Sustainable Food Systems Initiative holds 6th annual Fast Food for Thought event

Tuesday, October 1, 2019 - 9:22pm

Kate Bauer, assistant professor in the School of Public Health, speaks about the blame game associated with childhood obesity at the sixth annual Fast Food For Thought event in the Dana Building Tuesday.

Kate Bauer, assistant professor in the School of Public Health, speaks about the blame game associated with childhood obesity at the sixth annual Fast Food For Thought event in the Dana Building Tuesday. Buy this photo
Asha Lewis/Daily

The University of Michigan Sustainable Food Systems Initiative held its 6th annual Fast Food For Thought event Tuesday night. Nine speakers presented on a range of topics surrounding sustainable food to over 200 students. 

The speakers each had five minutes to present their topic, creating a fast-paced series of lectures. Topics ranged from childhood obesity, presented by Assistant Professor Katherine Bauer, to Professor John Vandermeer’s discussion of sustainability in Puerto Rico during the current political climate. 

Students in attendance appreciated the short format of the talks. LSA junior Mark Castaneda said he felt the talk was easier to absorb than other longer, more research-heavy events. 

“When you’re talking about research, it gets really hard to keep people’s attention for a long time, so having [the presentations] be five minutes is really effective,” Castaneda said.

Some other topics covered included analysis of whether meal kit services can be environmentally friendly. Program in the Environment director Shelie Miller discussed her research surrounding meal kit services, and whether the excess packaging prevents sustainability. Miller found that, though grocery stores have less packaging, using meal kits is actually more sustainable than shopping at the grocery store due to the amount of waste emitted in each scenario.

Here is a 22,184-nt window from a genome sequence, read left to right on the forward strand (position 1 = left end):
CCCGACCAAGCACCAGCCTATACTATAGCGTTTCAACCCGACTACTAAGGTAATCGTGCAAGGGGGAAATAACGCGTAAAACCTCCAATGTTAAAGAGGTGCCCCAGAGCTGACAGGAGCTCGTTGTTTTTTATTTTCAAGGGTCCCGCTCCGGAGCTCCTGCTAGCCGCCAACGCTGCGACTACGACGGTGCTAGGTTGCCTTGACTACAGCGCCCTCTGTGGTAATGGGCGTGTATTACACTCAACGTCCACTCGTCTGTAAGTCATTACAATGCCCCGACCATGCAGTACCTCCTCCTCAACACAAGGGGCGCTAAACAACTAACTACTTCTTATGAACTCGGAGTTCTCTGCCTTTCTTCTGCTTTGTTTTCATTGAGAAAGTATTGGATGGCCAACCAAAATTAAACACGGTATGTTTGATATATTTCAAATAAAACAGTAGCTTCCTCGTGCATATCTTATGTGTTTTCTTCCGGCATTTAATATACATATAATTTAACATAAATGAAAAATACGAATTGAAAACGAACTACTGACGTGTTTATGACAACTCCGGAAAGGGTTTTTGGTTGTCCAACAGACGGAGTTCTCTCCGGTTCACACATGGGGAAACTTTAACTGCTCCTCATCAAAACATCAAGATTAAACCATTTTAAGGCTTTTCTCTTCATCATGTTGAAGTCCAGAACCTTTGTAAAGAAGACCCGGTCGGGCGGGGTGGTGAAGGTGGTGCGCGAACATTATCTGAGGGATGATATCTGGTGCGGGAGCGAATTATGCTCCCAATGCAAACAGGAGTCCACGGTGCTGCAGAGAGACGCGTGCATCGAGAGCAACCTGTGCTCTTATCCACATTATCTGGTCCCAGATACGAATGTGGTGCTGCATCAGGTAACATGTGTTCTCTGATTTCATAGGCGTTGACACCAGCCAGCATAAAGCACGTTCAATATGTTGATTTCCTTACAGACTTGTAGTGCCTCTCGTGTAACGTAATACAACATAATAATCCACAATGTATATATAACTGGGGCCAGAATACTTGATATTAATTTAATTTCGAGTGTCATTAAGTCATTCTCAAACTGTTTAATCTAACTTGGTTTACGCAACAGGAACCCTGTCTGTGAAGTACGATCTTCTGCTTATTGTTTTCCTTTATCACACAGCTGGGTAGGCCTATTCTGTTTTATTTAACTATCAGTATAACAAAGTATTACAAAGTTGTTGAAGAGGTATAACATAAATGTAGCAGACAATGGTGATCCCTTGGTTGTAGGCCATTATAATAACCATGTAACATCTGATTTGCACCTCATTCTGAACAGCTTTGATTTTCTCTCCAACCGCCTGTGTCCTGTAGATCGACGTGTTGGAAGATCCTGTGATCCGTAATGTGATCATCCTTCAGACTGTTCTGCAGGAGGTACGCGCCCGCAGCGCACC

Ultimately, Miller concluded the packaging wasn’t the deciding factor. Instead, it was what was in the package that made something sustainable or not. 

“It doesn’t matter how you get your food,” Miller said. “It matters what the protein is.” 

Other speakers, such as School for Environment and Sustainability research fellow Martin Heller and School of Public Health research fellow Katerina Stylianou, also focused on the issue of protein. They said beef was a huge outlier when it came to food consumption’s effect on the environment. 

Stylianou, who attempted to answer the question “should we all become vegan?”, found replacing beef and processed meats with more sustainable foods such as nuts and fruits could lead to a 40-percent reduction in our carbon footprint, and add 50 minutes per day to that person’s life. Heller stressed the importance of institutional change when looking at food system’s effects on the environment, pointing out altering what kind of foods universities and other large institutions serve could have a huge impact on the way food consumption affects the environment. 

LSA senior Caroline Hall told The Daily she thought the event was a great way to be introduced to numerous topics surrounding food systems.

“It’s really cool how they do such short talks, so it gives you a good introduction to different concepts relating to different food systems that you’re interested in,” Hall said. “Then you can look into them in more detail later."